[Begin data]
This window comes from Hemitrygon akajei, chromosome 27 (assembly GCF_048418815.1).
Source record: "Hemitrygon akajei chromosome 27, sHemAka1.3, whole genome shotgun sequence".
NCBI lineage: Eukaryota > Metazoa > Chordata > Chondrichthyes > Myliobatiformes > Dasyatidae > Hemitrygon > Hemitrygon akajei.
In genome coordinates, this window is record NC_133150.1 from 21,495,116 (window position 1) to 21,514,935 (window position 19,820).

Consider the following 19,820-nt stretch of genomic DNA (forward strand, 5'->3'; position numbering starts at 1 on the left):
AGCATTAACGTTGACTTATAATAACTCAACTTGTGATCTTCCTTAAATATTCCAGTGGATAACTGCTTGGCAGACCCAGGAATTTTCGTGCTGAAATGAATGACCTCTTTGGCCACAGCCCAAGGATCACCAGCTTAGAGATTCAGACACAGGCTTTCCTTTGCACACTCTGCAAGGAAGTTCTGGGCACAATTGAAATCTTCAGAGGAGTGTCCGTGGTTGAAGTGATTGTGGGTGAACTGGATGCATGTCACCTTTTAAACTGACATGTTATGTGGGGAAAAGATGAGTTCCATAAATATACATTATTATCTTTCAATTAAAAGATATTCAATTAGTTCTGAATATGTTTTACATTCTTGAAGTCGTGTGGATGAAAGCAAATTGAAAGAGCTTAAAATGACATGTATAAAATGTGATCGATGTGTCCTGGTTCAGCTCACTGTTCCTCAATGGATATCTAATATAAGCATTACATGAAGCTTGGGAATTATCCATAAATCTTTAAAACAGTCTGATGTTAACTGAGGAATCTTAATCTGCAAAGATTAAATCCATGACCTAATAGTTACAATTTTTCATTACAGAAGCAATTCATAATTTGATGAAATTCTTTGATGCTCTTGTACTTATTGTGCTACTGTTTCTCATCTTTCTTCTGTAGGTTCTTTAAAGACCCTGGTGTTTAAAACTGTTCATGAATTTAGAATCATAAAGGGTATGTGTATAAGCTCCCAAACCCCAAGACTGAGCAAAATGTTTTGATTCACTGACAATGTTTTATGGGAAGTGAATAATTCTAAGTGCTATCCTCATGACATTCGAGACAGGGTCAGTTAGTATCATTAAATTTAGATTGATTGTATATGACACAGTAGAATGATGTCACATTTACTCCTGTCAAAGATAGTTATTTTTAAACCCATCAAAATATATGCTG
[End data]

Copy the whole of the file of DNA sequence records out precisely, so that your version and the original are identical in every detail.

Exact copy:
This window comes from Hemitrygon akajei, chromosome 27 (assembly GCF_048418815.1).
Source record: "Hemitrygon akajei chromosome 27, sHemAka1.3, whole genome shotgun sequence".
NCBI lineage: Eukaryota > Metazoa > Chordata > Chondrichthyes > Myliobatiformes > Dasyatidae > Hemitrygon > Hemitrygon akajei.
In genome coordinates, this window is record NC_133150.1 from 21,495,116 (window position 1) to 21,514,935 (window position 19,820).

Consider the following 19,820-nt stretch of genomic DNA (forward strand, 5'->3'; position numbering starts at 1 on the left):
AGCATTAACGTTGACTTATAATAACTCAACTTGTGATCTTCCTTAAATATTCCAGTGGATAACTGCTTGGCAGACCCAGGAATTTTCGTGCTGAAATGAATGACCTCTTTGGCCACAGCCCAAGGATCACCAGCTTAGAGATTCAGACACAGGCTTTCCTTTGCACACTCTGCAAGGAAGTTCTGGGCACAATTGAAATCTTCAGAGGAGTGTCCGTGGTTGAAGTGATTGTGGGTGAACTGGATGCATGTCACCTTTTAAACTGACATGTTATGTGGGGAAAAGATGAGTTCCATAAATATACATTATTATCTTTCAATTAAAAGATATTCAATTAGTTCTGAATATGTTTTACATTCTTGAAGTCGTGTGGATGAAAGCAAATTGAAAGAGCTTAAAATGACATGTATAAAATGTGATCGATGTGTCCTGGTTCAGCTCACTGTTCCTCAATGGATATCTAATATAAGCATTACATGAAGCTTGGGAATTATCCATAAATCTTTAAAACAGTCTGATGTTAACTGAGGAATCTTAATCTGCAAAGATTAAATCCATGACCTAATAGTTACAATTTTTCATTACAGAAGCAATTCATAATTTGATGAAATTCTTTGATGCTCTTGTACTTATTGTGCTACTGTTTCTCATCTTTCTTCTGTAGGTTCTTTAAAGACCCTGGTGTTTAAAACTGTTCATGAATTTAGAATCATAAAGGGTATGTGTATAAGCTCCCAAACCCCAAGACTGAGCAAAATGTTTTGATTCACTGACAATGTTTTATGGGAAGTGAATAATTCTAAGTGCTATCCTCATGACATTCGAGACAGGGTCAGTTAGTATCATTAAATTTAGATTGATTGTATATGACACAGTAGAATGATGTCACATTTACTCCTGTCAAAGATAGTTATTTTTAAACCCATCAAAATATATGCTG